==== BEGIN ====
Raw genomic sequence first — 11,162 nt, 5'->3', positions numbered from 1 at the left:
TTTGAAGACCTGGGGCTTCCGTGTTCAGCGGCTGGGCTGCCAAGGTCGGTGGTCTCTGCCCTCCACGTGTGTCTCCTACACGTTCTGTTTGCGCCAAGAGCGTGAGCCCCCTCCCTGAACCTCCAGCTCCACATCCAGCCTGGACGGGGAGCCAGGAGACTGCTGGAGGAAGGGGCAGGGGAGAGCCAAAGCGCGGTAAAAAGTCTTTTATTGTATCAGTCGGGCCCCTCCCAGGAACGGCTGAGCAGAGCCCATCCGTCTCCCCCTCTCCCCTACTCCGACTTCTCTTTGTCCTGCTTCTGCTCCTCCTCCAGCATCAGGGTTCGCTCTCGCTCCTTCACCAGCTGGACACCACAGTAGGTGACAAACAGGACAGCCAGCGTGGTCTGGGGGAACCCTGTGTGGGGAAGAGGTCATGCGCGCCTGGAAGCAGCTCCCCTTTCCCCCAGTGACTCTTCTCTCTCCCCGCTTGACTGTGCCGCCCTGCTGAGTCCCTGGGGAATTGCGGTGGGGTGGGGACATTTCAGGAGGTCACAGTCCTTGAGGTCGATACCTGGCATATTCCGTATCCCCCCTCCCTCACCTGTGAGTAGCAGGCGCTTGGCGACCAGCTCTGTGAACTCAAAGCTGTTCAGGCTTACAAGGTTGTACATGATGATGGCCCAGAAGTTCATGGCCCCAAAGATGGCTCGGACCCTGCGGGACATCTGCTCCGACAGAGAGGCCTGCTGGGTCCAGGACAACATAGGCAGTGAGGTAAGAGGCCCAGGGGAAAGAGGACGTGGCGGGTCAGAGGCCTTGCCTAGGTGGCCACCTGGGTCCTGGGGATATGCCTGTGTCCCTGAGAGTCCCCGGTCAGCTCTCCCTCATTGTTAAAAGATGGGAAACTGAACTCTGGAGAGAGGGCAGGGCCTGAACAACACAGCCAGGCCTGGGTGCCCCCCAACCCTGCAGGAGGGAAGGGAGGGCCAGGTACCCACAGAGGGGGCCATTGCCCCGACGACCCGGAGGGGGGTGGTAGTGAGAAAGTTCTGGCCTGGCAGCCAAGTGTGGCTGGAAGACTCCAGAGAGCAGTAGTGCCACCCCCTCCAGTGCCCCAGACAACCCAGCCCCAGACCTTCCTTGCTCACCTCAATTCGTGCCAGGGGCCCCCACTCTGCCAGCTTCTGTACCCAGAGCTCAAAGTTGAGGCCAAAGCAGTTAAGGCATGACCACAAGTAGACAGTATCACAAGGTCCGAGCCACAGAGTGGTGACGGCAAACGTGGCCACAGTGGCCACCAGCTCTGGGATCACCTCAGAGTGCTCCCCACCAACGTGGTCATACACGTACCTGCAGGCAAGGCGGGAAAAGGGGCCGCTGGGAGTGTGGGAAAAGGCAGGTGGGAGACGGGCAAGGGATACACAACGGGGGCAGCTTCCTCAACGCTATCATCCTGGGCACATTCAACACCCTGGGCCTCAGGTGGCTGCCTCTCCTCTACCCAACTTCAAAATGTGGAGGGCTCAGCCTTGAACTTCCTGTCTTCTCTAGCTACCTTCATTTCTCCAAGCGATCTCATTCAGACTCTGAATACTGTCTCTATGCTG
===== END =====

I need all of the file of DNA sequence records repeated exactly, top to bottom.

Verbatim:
Raw genomic sequence first — 11,162 nt, 5'->3', positions numbered from 1 at the left:
TTTGAAGACCTGGGGCTTCCGTGTTCAGCGGCTGGGCTGCCAAGGTCGGTGGTCTCTGCCCTCCACGTGTGTCTCCTACACGTTCTGTTTGCGCCAAGAGCGTGAGCCCCCTCCCTGAACCTCCAGCTCCACATCCAGCCTGGACGGGGAGCCAGGAGACTGCTGGAGGAAGGGGCAGGGGAGAGCCAAAGCGCGGTAAAAAGTCTTTTATTGTATCAGTCGGGCCCCTCCCAGGAACGGCTGAGCAGAGCCCATCCGTCTCCCCCTCTCCCCTACTCCGACTTCTCTTTGTCCTGCTTCTGCTCCTCCTCCAGCATCAGGGTTCGCTCTCGCTCCTTCACCAGCTGGACACCACAGTAGGTGACAAACAGGACAGCCAGCGTGGTCTGGGGGAACCCTGTGTGGGGAAGAGGTCATGCGCGCCTGGAAGCAGCTCCCCTTTCCCCCAGTGACTCTTCTCTCTCCCCGCTTGACTGTGCCGCCCTGCTGAGTCCCTGGGGAATTGCGGTGGGGTGGGGACATTTCAGGAGGTCACAGTCCTTGAGGTCGATACCTGGCATATTCCGTATCCCCCCTCCCTCACCTGTGAGTAGCAGGCGCTTGGCGACCAGCTCTGTGAACTCAAAGCTGTTCAGGCTTACAAGGTTGTACATGATGATGGCCCAGAAGTTCATGGCCCCAAAGATGGCTCGGACCCTGCGGGACATCTGCTCCGACAGAGAGGCCTGCTGGGTCCAGGACAACATAGGCAGTGAGGTAAGAGGCCCAGGGGAAAGAGGACGTGGCGGGTCAGAGGCCTTGCCTAGGTGGCCACCTGGGTCCTGGGGATATGCCTGTGTCCCTGAGAGTCCCCGGTCAGCTCTCCCTCATTGTTAAAAGATGGGAAACTGAACTCTGGAGAGAGGGCAGGGCCTGAACAACACAGCCAGGCCTGGGTGCCCCCCAACCCTGCAGGAGGGAAGGGAGGGCCAGGTACCCACAGAGGGGGCCATTGCCCCGACGACCCGGAGGGGGGTGGTAGTGAGAAAGTTCTGGCCTGGCAGCCAAGTGTGGCTGGAAGACTCCAGAGAGCAGTAGTGCCACCCCCTCCAGTGCCCCAGACAACCCAGCCCCAGACCTTCCTTGCTCACCTCAATTCGTGCCAGGGGCCCCCACTCTGCCAGCTTCTGTACCCAGAGCTCAAAGTTGAGGCCAAAGCAGTTAAGGCATGACCACAAGTAGACAGTATCACAAGGTCCGAGCCACAGAGTGGTGACGGCAAACGTGGCCACAGTGGCCACCAGCTCTGGGATCACCTCAGAGTGCTCCCCACCAACGTGGTCATACACGTACCTGCAGGCAAGGCGGGAAAAGGGGCCGCTGGGAGTGTGGGAAAAGGCAGGTGGGAGACGGGCAAGGGATACACAACGGGGGCAGCTTCCTCAACGCTATCATCCTGGGCACATTCAACACCCTGGGCCTCAGGTGGCTGCCTCTCCTCTACCCAACTTCAAAATGTGGAGGGCTCAGCCTTGAACTTCCTGTCTTCTCTAGCTACCTTCATTTCTCCAAGCGATCTCATTCAGACTCTGAATACTGTCTCTATGCTG